What do green start-ups focus on?

Around one in five (19%) green start-ups say they are active in the IT sector, 9 percent assign themselves to the food sector, 8 percent to the energy sector, 7 percent to consumer goods, 5 percent to textiles, and 4 percent to transport and construction.

Given that 8 percent of green start-ups work in energy compared to 3 percent of non-green start-ups, the report states that the "energy sector in particular [is] of distinctive importance for green start-ups." In six sectors, green start-ups outnumber non-green start-ups (see graph below). "In the energy and electricity sectors, almost eight out of ten start-ups can be classified as green. This is also the case for seven out of ten start-ups in the raw materials sector and six out of ten in the mobility sector," the report explains, adding that this "underlines the importance of green start-ups in technical and industrial areas."

Table: Borderstep

Green start-ups want to hire and expand abroad

More than half of green start-ups (56%) say they have a digital business model, and one in three explicitly describe their business model as “analogue.” This is the case for 20 percent of non-green start-ups only. Another marked difference concerns internationalisation: only half of non-green start-ups consider this objective important, compared to more than two-thirds of green start-ups (see graph).

More than 90 percent of green start-ups plan to hire new employees in the coming 12 months. "Three out of four (74%) of the hiring green start-ups state that they employ between one and nine people. Every fifth (22%) has between ten and 49 employees. Four percent of the hiring green start-ups even employ 50 employees or more," according to the survey. "Three out of four green start-ups have employees who are not part of the founding team. On average, each of these green start-ups has created 13 jobs."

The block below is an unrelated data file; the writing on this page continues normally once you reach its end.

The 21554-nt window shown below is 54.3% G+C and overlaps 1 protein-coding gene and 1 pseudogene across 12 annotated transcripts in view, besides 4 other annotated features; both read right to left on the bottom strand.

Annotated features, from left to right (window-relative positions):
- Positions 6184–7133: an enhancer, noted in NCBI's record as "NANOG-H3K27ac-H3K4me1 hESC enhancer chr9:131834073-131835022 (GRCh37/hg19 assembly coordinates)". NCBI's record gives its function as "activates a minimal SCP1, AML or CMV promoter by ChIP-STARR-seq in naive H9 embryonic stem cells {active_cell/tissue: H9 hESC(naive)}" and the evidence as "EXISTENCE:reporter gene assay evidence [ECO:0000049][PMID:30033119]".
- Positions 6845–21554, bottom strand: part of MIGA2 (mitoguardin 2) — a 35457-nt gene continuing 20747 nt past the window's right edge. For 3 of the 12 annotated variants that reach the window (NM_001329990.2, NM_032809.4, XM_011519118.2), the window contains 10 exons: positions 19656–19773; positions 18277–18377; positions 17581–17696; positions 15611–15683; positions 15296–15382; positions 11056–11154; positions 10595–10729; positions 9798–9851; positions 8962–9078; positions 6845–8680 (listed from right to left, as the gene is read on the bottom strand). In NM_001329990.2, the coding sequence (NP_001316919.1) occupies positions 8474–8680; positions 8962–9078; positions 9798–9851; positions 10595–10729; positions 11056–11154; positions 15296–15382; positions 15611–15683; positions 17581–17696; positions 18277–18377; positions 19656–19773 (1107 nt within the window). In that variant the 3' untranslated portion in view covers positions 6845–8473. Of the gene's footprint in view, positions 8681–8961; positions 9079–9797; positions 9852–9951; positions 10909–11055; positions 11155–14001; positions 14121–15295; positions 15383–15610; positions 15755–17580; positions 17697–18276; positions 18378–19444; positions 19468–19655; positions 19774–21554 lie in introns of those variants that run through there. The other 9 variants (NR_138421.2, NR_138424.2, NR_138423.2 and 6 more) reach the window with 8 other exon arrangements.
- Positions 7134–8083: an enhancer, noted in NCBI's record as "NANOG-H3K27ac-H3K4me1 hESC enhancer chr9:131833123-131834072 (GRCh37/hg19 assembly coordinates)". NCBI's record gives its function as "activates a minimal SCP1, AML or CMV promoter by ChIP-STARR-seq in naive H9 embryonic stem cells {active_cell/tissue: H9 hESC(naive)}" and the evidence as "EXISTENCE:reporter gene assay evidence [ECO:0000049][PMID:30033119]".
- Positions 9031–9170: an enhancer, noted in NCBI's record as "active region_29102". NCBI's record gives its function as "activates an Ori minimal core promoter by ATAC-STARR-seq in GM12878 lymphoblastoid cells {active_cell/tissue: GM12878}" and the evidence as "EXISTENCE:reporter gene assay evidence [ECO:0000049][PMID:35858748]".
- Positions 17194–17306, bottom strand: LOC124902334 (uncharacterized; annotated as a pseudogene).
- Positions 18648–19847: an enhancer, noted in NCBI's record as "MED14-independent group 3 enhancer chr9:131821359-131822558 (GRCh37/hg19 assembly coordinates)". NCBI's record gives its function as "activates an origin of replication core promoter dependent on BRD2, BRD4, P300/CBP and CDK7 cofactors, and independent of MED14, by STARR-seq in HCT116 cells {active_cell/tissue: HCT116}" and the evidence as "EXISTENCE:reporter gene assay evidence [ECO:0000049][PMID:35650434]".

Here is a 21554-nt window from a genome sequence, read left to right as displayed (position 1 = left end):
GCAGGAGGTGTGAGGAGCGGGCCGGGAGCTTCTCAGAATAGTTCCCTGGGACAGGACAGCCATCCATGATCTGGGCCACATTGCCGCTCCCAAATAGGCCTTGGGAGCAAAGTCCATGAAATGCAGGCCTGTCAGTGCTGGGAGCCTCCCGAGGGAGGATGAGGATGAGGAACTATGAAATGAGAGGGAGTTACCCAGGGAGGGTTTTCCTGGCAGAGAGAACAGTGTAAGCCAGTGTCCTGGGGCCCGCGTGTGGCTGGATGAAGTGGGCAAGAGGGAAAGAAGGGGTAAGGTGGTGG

Less than one in five green start-ups is founded by a woman. "Female founders are clearly underrepresented in the German start-up scene," the report states.

Around half of green start-ups say they profit from interactions with other start-ups, and almost two-thirds from cooperation with established companies.

Where does the money come from?

A select few German green start-ups have concluded spectacular finance deals in the last couple of years, even if volumes remain small when compared to some Silicon Valley deals. The following list shows Germany's top ten "Green Deals" of 2017 and 2018. A regularly updated list can be found here.

Table: Borderstep

But deals of that magnitude remain an exception. The following graph shows that the bulk of green start-ups rely on other small-scale sources of capital. Their most important capital sources are savings (84%), family and friends (40%), state subsidies (35%), followed by business angels (20%) and bank loans (18%).

All texts created by the Clean Energy Wire are available under a “Creative Commons Attribution 4.0 International Licence (CC BY 4.0)” . They can be copied, shared and made publicly accessible by users so long as they give appropriate credit, provide a link to the license, and indicate if changes were made.


Sven Egenter